L-glutamic acid, monosodium salt
Hydrolyzed vegetable protein
White crystalline powder.
MSG is the sodium salt of the amino acid glutamic acid.
It is made commercially by the fermentation of molasses, but exists in many products made from fermented proteins, such as soy sauce and hydrolyzed vegetable protein.
The tongue is sensitive to five flavors -- salt, sweet, bitter, sour, and umami, the taste of MSG.
Glutamic acid is a component of many proteins, such as those in dairy products, meat, legumes, and mushrooms. However, only the free form of glutamic acid or glutamates has an effect on the glutamate receptors. When bound to other amino acids in a protein, it does not stimulate glutamate receptors.
Free glutamate exists in certain cheeses (such as parmesan), in tomato products, and in soy sauce. These products are often used to enhance the flavor of meat dishes.
Proteins can be hydrolyzed by heat, releasing free glutamates. Cooked meats, especially grilled meats, get some of their taste from free glutamates.
MSG is used to give a "meaty", "savory", or "brothy" taste to foods by stimulating the glutamate receptors on the tongue.
There are glutamate receptors in other parts of the body, notably the brain, where glutamate is a neurotransmitter.
Glutamates can be produced by fermentation of starches or sugars, but also by breaking the bonds between amino acids in proteins, leaving free amino acids. This process is done by heat or by enzymes, and is called hydrolyzing because the bonds are broken by adding water.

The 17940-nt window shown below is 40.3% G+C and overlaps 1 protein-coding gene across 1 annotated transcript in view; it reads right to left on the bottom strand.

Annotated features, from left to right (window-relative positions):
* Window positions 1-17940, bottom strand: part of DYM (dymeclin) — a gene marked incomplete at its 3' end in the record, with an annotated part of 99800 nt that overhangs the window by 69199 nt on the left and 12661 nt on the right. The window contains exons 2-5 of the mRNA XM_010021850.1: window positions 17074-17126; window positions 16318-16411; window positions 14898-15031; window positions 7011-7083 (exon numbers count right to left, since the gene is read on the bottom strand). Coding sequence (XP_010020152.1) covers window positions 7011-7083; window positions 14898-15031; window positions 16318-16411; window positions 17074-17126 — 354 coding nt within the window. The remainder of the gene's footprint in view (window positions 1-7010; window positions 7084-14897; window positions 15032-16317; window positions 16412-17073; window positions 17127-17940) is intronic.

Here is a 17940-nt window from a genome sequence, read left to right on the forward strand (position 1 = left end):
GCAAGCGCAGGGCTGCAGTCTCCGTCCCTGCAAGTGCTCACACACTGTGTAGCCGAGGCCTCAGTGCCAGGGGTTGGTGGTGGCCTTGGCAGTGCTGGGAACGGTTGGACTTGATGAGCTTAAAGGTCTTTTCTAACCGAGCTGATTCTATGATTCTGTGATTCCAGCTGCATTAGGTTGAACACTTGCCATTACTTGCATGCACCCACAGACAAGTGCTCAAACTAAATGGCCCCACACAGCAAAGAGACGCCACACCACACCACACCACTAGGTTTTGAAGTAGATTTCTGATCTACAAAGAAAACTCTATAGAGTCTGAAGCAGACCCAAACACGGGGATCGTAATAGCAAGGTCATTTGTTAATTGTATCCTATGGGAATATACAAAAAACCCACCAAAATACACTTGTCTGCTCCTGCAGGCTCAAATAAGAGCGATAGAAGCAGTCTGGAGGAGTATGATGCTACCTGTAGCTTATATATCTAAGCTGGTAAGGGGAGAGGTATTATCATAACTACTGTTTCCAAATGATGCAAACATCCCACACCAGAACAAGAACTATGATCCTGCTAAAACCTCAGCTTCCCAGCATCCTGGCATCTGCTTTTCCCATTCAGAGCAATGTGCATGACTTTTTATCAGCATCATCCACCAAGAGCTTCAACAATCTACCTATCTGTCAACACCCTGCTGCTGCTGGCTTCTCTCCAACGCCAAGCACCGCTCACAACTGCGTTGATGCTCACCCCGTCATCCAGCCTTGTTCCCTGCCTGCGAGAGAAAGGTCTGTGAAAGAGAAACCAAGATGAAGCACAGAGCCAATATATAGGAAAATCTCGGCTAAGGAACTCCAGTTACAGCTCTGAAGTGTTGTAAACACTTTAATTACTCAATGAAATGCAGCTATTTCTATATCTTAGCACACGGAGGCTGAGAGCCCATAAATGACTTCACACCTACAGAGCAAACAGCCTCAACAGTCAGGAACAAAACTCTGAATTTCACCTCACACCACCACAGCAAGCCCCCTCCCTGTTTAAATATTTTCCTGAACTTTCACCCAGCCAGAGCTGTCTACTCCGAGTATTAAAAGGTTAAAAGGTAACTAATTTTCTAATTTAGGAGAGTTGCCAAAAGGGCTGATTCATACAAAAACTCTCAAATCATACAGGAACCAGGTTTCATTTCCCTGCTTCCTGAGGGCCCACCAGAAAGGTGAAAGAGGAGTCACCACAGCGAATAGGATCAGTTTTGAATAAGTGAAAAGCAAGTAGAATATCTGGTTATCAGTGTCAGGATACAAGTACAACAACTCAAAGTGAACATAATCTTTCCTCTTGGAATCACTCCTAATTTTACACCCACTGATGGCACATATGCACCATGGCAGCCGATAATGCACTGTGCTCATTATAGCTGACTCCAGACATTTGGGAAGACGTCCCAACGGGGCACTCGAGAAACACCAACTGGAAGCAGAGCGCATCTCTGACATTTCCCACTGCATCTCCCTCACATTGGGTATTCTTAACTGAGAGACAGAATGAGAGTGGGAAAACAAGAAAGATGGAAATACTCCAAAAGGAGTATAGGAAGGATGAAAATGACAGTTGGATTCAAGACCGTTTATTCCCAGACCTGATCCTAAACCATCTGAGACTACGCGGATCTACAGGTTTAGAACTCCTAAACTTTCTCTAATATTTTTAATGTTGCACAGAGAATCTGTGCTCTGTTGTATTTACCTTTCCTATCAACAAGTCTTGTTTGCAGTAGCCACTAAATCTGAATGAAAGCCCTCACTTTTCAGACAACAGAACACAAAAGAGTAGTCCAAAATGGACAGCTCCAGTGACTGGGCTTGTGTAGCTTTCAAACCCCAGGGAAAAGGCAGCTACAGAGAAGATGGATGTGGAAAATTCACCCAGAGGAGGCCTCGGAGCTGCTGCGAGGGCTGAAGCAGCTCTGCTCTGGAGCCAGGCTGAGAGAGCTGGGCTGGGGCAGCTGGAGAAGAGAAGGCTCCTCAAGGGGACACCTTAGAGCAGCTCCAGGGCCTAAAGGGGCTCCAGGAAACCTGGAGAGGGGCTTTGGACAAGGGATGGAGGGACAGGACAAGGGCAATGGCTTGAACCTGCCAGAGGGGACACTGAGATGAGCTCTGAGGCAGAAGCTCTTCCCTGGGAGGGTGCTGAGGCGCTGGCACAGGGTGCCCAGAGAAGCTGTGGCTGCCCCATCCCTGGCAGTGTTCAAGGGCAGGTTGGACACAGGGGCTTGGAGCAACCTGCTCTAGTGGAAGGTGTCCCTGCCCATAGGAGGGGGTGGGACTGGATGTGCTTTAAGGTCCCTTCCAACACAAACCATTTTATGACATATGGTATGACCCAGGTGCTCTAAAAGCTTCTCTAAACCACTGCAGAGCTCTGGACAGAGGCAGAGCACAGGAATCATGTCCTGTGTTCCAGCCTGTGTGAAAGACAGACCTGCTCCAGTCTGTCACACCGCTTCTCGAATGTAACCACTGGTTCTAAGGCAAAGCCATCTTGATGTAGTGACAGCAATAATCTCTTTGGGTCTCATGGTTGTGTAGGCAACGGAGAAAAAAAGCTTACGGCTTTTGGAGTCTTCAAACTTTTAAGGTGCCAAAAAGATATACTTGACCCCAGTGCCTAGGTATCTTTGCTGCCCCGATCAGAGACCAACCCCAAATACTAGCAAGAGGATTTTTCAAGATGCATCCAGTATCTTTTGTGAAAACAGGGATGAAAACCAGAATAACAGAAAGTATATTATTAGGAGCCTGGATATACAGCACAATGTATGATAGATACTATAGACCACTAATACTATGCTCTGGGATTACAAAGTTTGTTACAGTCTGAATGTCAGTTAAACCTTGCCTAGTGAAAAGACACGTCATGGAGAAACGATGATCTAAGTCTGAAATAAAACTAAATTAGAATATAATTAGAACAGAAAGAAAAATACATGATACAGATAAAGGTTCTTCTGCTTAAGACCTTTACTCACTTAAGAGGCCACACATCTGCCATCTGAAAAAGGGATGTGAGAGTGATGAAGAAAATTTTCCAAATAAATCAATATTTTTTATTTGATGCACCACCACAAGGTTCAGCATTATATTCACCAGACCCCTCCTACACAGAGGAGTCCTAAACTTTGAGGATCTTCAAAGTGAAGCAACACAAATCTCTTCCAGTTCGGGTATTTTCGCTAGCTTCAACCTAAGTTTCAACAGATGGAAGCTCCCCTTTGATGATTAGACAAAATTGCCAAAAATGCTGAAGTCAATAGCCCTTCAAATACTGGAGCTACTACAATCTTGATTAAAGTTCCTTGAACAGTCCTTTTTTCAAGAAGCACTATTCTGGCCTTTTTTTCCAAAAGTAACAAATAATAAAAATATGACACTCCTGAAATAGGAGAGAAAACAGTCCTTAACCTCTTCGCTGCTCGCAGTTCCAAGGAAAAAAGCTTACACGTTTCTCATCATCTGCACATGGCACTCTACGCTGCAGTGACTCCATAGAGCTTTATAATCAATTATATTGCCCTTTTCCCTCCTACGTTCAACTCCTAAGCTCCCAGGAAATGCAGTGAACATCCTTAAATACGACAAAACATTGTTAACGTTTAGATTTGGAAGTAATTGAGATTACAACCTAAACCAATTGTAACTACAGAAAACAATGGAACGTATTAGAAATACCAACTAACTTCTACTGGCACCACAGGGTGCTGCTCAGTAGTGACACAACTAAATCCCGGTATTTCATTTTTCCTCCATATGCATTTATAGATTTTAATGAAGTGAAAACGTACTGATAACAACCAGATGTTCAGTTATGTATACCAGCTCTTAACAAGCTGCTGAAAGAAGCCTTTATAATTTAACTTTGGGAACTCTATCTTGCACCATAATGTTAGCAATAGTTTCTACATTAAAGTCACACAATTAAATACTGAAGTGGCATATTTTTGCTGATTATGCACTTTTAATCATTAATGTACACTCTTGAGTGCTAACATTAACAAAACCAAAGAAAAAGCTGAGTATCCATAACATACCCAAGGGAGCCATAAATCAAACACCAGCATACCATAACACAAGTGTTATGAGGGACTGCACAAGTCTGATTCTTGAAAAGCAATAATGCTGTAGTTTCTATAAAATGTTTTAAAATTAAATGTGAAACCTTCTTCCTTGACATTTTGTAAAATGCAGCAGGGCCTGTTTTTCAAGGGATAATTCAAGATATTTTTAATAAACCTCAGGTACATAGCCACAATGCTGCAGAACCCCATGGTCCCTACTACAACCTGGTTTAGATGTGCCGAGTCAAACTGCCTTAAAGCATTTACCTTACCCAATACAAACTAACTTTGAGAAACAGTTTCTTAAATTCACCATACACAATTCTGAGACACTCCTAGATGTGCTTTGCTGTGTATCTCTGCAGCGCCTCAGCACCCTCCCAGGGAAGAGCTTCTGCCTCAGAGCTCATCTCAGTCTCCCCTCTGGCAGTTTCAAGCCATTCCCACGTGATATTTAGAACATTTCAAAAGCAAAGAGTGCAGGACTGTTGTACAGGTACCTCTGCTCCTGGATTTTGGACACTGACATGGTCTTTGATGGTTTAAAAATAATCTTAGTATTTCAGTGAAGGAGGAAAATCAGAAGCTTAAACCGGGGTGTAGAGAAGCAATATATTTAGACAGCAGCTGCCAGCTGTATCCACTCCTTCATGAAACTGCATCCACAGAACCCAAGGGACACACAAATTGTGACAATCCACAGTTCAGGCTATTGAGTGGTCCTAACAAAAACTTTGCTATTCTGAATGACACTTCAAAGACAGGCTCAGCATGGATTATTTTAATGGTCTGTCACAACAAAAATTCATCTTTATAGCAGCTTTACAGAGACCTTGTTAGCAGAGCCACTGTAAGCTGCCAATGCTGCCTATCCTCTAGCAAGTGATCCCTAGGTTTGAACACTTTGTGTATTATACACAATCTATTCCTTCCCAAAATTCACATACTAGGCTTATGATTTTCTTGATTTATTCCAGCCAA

When proteins are broken down into their constituent amino acids, the result can contain as much as 20 percent glutamates. This is why hydrolyzed vegetable protein is often listed as an ingredient in foods, to give them a meaty or savory flavor.
There is evidence that some people are sensitive to free glutamates, and may get headaches or other symptoms if too much is ingested. This may be related to pyridoxine (vitamin B6) deficiencies, as this vitamin is necessary for glutamate metabolism. People with uncontrolled severe asthma may find that it complicates or worsens their symptoms.
Bound glutamates in proteins are very common in food. Human breast milk contains ten times as much as cow's milk, and tomato juice contains 4 times as much as breast milk. However, free glutamate, as found in soy sauce or prepared foods, enters the bloodstream much faster than the glutamates bound in proteins, where they are released slowly during digestion.